Chirp is a company that pioneered data-over-sound technology, creating simple to implement solutions running on Arm and virtually any other embedded platform to enhance device-to-device connectivity and identification. Chirp’s technology provides a software-defined acoustic data transmission solution that substantially lowers the cost for applications such as device provisioning, proximity detection, 2-way acoustic NFC and telemetry in RF-restricted environments.
Chirp has now confirmed that it was acquired by Sonos. When confirming the acquisition, they described it as “the perfect match of wireless technologies and audio.”
“After working together for the last year, we are excited to announce that Chirp has been acquired by Sonos. Since spinning out of research arising from the Computer Science department at University College London in 2011, Chirp has always held firm to a belief that robust, reliable data-over-sound could transform user experiences and bring new possibilities to audio-capable devices.
“Sonos shares this belief, alongside our common passions for engineering excellence, delightful user experience, and investment in advanced research and development.”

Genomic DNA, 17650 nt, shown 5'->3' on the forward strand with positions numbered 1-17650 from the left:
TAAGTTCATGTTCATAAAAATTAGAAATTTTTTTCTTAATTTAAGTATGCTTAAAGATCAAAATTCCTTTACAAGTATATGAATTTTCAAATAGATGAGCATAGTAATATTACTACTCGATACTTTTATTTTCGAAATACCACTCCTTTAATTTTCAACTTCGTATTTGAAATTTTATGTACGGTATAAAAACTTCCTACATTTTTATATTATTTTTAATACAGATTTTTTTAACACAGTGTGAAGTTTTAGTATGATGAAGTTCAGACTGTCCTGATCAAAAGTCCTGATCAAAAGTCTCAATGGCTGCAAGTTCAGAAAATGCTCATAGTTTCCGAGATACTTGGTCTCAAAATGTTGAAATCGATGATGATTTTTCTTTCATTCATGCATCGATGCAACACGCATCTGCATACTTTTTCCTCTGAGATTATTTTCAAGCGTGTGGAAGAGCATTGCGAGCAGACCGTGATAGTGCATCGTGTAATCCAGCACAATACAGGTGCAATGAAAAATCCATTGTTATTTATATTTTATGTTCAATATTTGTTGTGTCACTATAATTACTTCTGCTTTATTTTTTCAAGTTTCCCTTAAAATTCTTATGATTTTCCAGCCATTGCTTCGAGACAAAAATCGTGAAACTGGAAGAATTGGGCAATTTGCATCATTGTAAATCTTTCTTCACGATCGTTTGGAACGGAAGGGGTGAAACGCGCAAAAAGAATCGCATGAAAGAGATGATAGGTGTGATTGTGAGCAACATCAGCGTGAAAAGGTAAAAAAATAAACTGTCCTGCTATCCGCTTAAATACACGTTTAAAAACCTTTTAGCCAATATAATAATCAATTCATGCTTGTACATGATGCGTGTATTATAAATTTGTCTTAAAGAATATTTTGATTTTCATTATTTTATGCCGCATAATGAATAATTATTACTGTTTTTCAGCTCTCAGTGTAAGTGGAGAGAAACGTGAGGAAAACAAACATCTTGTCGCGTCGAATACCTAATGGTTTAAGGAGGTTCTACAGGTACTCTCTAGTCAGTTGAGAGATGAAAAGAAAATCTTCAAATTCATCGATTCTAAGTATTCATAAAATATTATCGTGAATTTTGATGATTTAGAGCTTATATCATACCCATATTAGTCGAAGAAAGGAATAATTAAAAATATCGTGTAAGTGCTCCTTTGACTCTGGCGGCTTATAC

Just in November 2019, Sonos announced the acquisition of Snips, a French company that provides embedded voice assistants and interfaces for connected devices that run locally and offline. The acquisition added a talented group of employees and strategic IP to Sonos and enabled the Santa Barbara company to design speech-enabled devices that can operate offline and to market them faster without sacrificing its own brand identity. Adding Chirp to this equation will enable Sonos to achieve these goals with a clear technology differentiation.
James Nesfield, the CEO of Chirp is now Director of Emerging Technologies at Sonos, and already confirmed on the company’s website that all the development efforts with Chirp’s data-over-sound technology will be focused on Sonos’s own R&D program.
“Having joined Sonos, access to the Chirp developer console will be closing on March 1st, meaning users will no longer be able to download Chirp SDKs after that date. If you are using an SDK which you have already downloaded for hobby or proof-of-concept work you can continue to do so freely.
“We’ve loved seeing developers take our SDKs and apply them to such a wide variety of imaginative application areas. We would like to offer our heartfelt thanks to everyone who has supported us on our mission over the last 9 years,” Chirp states.
To learn more about data-over-sound and the technology developed by Chirp read this article, published in audioXpress.